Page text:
advertising and other stuff. no, really.

Sunday, August 22, 2010

Welcome to Ted Nugent’s house of obsolete tech.

Aka, the 50 Rubbermaid containers full of your past you’ve been keeping for years in the garage? Ain’t worth much beyond sentimental value.

Apparently, I collect tech.* Well, obsolete tech that is. I don’t intend for it to start out that way, but that’s the way it ends up. This was driven home after finally dealing with a garage full of crap we’d kept for far too long from countless moves. The stuff you’ll get to later because you don’t have time for it now.

Well, this week, later was now. Music (vinyl & CDs), computers (Macs), video games (Sega units) or publishing (comic books). Pick a category, I saved it. Hoarding? More like part nostalgia and part investment mindset: “Don’t get rid of it, some day it will be... worth something.”


The point at which it’s worth something seems to be 50 years and older, if local dealers (and the net) are any indication. Just being old isn’t enough though. Based on I what got for what I unloaded, rare is what I needed.

Anything from Blue Note? Like crack. Classic rock like Uncle Ted? Motor City Meh. What you thought it was worth depends on what they’re offering—and you’re willing to let it go for. Providing the final supply and demand kick in the nuts is eBay, which likely has every one of your titles—times 100.

You then ask yourself why you saved all this stuff in the first place. Nostalgia? I can see that. Having something tactile from the past that’s yours to have and hold has meaning. A piece of history, people. But then, putting the tact in tactile, your kid says that if you die tomorrow, they’d give all your stuff away because they don’t want a big pile of stuff to deal with.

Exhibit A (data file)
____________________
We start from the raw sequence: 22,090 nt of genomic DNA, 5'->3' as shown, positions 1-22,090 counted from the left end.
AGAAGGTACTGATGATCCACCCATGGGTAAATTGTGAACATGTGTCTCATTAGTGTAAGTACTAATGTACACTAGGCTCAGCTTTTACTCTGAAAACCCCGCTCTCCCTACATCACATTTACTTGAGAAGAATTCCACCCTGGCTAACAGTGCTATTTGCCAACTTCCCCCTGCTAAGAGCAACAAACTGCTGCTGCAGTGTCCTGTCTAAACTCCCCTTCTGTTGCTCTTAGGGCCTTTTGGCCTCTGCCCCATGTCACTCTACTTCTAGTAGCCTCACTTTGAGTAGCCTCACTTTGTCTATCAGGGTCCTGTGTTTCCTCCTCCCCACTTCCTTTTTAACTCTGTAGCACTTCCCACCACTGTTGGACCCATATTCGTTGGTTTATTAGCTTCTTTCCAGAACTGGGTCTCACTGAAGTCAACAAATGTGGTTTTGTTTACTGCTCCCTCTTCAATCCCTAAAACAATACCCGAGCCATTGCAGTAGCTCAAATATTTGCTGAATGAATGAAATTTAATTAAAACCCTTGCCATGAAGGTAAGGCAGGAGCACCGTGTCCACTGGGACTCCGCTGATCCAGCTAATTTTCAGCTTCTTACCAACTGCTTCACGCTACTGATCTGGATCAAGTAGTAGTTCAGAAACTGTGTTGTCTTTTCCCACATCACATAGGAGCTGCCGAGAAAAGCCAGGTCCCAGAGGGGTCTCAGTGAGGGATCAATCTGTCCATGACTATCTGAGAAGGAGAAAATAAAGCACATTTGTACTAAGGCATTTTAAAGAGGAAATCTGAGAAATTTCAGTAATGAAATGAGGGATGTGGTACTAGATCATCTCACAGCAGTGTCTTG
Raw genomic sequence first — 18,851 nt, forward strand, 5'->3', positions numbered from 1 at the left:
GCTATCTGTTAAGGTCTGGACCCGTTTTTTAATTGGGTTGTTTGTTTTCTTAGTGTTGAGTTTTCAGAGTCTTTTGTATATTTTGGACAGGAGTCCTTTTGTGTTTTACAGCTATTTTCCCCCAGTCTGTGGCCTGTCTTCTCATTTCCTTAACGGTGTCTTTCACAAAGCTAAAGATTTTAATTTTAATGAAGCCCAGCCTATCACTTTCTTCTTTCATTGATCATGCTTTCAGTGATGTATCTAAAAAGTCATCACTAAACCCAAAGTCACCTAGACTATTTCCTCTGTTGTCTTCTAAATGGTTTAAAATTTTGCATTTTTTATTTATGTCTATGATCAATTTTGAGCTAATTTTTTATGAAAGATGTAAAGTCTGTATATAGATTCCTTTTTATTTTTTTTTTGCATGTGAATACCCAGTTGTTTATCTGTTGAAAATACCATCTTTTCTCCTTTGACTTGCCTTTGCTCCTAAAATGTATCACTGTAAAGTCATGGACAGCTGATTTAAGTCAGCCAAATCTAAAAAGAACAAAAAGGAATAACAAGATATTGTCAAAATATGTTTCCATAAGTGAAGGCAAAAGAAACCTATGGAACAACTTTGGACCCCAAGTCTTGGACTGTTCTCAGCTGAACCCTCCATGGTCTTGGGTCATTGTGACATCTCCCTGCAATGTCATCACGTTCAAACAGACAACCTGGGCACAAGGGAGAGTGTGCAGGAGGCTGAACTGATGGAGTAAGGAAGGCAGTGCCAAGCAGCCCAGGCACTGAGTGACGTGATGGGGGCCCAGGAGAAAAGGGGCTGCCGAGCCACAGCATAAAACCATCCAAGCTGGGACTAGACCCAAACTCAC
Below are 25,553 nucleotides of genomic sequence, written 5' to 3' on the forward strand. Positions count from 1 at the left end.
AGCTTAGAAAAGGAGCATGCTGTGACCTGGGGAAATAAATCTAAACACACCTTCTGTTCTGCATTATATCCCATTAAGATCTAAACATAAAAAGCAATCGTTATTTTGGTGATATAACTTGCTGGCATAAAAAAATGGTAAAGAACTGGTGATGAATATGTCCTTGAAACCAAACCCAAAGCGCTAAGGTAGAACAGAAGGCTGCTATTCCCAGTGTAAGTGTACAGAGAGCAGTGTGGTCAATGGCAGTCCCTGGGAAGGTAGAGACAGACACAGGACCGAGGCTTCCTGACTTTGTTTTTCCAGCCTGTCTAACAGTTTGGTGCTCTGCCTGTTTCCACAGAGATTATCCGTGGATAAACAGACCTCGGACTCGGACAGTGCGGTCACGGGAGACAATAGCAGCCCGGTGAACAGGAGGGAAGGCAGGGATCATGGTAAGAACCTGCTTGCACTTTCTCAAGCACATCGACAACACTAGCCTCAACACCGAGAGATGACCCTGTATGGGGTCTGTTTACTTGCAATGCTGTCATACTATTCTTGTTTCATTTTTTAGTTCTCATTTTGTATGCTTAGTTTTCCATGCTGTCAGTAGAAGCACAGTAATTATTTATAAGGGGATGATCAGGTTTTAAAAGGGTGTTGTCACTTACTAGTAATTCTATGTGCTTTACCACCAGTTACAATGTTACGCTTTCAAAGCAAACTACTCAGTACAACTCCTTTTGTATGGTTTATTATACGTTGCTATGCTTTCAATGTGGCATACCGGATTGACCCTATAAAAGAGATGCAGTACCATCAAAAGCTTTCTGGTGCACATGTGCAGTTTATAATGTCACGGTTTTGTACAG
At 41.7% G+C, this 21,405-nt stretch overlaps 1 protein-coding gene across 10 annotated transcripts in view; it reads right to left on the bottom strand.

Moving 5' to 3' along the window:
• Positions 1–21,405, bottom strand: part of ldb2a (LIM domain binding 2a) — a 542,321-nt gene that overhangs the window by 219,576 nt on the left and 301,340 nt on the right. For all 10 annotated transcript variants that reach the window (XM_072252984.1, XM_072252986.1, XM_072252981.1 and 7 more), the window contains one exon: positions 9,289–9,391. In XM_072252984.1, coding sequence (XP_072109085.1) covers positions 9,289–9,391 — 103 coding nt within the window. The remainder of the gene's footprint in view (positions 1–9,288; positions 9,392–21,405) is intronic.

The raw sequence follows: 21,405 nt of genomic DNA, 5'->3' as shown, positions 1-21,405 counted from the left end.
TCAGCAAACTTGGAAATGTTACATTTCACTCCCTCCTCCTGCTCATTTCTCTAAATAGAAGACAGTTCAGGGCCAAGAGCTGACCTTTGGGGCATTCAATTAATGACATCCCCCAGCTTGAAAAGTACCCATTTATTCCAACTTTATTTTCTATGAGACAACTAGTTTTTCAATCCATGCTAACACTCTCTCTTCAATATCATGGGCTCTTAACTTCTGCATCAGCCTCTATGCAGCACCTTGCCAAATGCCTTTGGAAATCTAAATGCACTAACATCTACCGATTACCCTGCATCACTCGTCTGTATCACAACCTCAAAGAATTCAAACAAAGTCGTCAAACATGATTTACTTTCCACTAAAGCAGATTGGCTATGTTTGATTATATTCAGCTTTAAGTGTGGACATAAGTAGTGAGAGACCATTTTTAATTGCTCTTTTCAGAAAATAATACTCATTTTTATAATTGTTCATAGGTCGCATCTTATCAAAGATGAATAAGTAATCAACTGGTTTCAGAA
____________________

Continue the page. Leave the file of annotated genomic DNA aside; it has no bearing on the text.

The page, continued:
It’s there I thought the better thing to do is not to pass on old *stuff*, but to instill a love for a particular art that doesn’t depend on a specific technology to enjoy.

As such, I live in a cloud that I never thought I would, streaming and discovering more bands and films than by any other method I’d used in the past. It’s not that previous generations were or are resistant to change—some are—it’s that most had no choice. I didn’t want to keep spending money on new formats just to access the same music, but what can you do when the industry that created the content also controlled how it was distributed?

I couldn’t know that streaming would be an option when I first started buying CDs. Likewise, I have no idea in 10 years what the music or film landscape will look like. Minority Report-type HUD displays accessing any song or movie at will as you walk around? Not sure.

Whatever it ends up being, I’m still going to keep my account. Might be worth something some day.

* For purposes here, I’m defining tech as content synonymous with the media used to experience it.

No comments: